Hits and Misses

Hits and Misses

Friday, February 28, 2014

Duly Noted: Nick Danforth's "How the North Ended Up on Top of the World"

Starting with this one, "Duly Noted" posts will highlight others' work that I find interesting.  I hope you will enjoy these posts, too.

Reading Danforth's "How the North Ended Up on Top of the World," I suddenly recalled something I'd forgotten.  Close to twenty years ago, when my daughter was young, I put up on a wall Stuart McArthur's Universal Corrective Map of the World (1979).  McArthur is Australian, and his map reverses the relative positions of the continents:  instead of being "down under," Australia and South America and South Africa are up.  He had first drawn a map like this when he was 12, and his teacher made him redo it the "correct" way.  The wonderful thing is that McArthur went his own way undeterred and later corrected our all-too-prevalent North American perspective.  Why shouldn't Australia be front and center?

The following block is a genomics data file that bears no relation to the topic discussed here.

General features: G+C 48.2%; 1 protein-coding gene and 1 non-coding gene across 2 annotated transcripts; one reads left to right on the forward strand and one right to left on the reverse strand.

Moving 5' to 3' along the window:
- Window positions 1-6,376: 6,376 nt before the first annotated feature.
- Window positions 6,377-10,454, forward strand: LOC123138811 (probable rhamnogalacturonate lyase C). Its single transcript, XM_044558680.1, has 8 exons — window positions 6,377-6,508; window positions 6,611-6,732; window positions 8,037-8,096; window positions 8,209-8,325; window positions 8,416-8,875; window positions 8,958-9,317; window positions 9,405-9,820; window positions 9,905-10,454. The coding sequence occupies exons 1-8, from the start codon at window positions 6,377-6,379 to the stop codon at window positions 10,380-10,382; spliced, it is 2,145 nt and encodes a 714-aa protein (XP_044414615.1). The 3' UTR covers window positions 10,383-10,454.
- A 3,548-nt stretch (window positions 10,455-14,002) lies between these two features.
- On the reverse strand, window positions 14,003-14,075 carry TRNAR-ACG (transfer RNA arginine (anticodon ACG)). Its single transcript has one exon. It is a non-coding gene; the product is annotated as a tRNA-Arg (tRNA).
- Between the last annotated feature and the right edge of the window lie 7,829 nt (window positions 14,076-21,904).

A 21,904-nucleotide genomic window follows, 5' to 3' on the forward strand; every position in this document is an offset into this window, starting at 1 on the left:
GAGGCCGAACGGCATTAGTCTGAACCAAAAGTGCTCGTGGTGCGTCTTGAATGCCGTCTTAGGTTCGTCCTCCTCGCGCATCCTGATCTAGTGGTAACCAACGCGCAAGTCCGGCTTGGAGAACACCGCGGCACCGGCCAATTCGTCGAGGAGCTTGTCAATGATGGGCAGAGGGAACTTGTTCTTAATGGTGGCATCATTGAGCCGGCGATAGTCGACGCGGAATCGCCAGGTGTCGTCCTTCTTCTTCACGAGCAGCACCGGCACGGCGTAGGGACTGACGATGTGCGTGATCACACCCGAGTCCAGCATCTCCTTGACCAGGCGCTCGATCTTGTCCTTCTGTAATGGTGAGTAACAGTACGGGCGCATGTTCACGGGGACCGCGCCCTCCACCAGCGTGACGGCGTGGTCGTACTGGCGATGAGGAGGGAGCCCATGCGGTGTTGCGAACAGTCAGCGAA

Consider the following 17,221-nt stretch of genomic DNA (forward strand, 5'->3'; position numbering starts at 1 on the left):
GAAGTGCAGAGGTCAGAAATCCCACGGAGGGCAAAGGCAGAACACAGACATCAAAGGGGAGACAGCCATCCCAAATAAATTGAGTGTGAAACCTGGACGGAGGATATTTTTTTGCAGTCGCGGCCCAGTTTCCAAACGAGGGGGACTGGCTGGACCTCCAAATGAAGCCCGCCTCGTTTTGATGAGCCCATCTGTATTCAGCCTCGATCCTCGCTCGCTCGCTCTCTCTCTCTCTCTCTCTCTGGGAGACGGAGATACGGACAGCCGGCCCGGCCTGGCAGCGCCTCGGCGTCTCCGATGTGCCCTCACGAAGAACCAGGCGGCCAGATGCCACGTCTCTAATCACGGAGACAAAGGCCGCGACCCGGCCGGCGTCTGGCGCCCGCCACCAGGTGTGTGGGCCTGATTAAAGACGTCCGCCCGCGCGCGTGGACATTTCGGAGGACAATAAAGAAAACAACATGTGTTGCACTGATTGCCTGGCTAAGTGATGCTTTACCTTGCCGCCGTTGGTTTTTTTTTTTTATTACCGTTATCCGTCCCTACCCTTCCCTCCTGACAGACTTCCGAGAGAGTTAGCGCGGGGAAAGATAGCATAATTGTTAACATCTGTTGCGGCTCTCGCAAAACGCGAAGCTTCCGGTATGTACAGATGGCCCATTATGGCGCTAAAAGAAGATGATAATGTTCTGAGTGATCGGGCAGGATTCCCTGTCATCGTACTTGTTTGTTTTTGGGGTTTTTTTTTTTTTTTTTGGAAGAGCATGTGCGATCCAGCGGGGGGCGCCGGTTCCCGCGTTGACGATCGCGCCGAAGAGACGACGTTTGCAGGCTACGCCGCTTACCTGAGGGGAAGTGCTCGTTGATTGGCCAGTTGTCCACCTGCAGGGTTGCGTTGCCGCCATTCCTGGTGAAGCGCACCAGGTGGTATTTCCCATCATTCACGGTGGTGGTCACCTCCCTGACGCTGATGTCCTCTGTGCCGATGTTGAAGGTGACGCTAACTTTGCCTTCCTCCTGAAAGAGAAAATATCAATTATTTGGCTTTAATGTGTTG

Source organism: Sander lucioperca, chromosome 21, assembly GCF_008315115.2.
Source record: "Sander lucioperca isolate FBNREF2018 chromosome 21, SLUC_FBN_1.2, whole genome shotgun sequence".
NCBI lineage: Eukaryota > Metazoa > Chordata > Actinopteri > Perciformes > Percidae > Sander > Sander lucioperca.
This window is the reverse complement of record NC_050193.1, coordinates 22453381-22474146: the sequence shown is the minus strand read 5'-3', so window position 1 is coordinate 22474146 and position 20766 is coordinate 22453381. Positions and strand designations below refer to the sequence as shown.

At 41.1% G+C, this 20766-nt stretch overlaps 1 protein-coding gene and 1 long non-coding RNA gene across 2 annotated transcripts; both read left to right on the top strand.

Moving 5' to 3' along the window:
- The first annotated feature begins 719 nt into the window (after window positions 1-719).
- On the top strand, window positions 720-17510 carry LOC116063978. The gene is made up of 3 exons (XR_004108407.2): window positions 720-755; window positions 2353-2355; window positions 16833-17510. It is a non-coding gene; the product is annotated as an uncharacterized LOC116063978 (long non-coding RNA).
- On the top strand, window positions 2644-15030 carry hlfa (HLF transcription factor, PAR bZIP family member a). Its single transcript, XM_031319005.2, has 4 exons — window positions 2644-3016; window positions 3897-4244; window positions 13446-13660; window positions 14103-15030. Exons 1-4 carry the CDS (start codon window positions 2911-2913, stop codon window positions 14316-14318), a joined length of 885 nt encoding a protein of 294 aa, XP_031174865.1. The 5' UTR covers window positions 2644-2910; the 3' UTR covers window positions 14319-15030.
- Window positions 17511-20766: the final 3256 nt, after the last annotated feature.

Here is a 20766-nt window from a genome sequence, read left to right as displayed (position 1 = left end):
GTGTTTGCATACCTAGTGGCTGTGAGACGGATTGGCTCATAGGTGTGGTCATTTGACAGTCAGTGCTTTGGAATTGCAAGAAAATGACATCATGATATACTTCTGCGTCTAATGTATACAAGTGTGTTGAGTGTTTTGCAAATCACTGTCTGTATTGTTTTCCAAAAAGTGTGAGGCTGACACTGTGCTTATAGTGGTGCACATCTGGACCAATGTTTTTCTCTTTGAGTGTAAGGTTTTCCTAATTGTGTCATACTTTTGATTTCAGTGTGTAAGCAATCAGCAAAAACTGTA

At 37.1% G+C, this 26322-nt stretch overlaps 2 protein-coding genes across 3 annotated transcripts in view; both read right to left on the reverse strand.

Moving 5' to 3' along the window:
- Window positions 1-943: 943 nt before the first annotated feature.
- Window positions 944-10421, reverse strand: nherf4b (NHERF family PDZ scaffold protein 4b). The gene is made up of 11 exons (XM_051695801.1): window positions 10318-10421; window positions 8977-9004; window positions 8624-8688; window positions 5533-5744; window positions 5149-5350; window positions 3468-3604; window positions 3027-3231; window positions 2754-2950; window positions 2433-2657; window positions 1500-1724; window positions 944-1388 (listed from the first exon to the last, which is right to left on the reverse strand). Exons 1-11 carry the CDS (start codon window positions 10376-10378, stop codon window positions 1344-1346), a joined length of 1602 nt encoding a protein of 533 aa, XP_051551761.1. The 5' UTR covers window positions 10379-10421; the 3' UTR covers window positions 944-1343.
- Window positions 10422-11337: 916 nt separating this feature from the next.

Nick Danforth's engaging essay takes off from McArthur's "corrective" map to provide a concise, entertaining, and well-illustrated account of how maps reveal far more than just the land masses they portray. 

Check out:  http://america.aljazeera.com/opinions/2014/2/maps-cartographycolonialismnortheurocentricglobe.html

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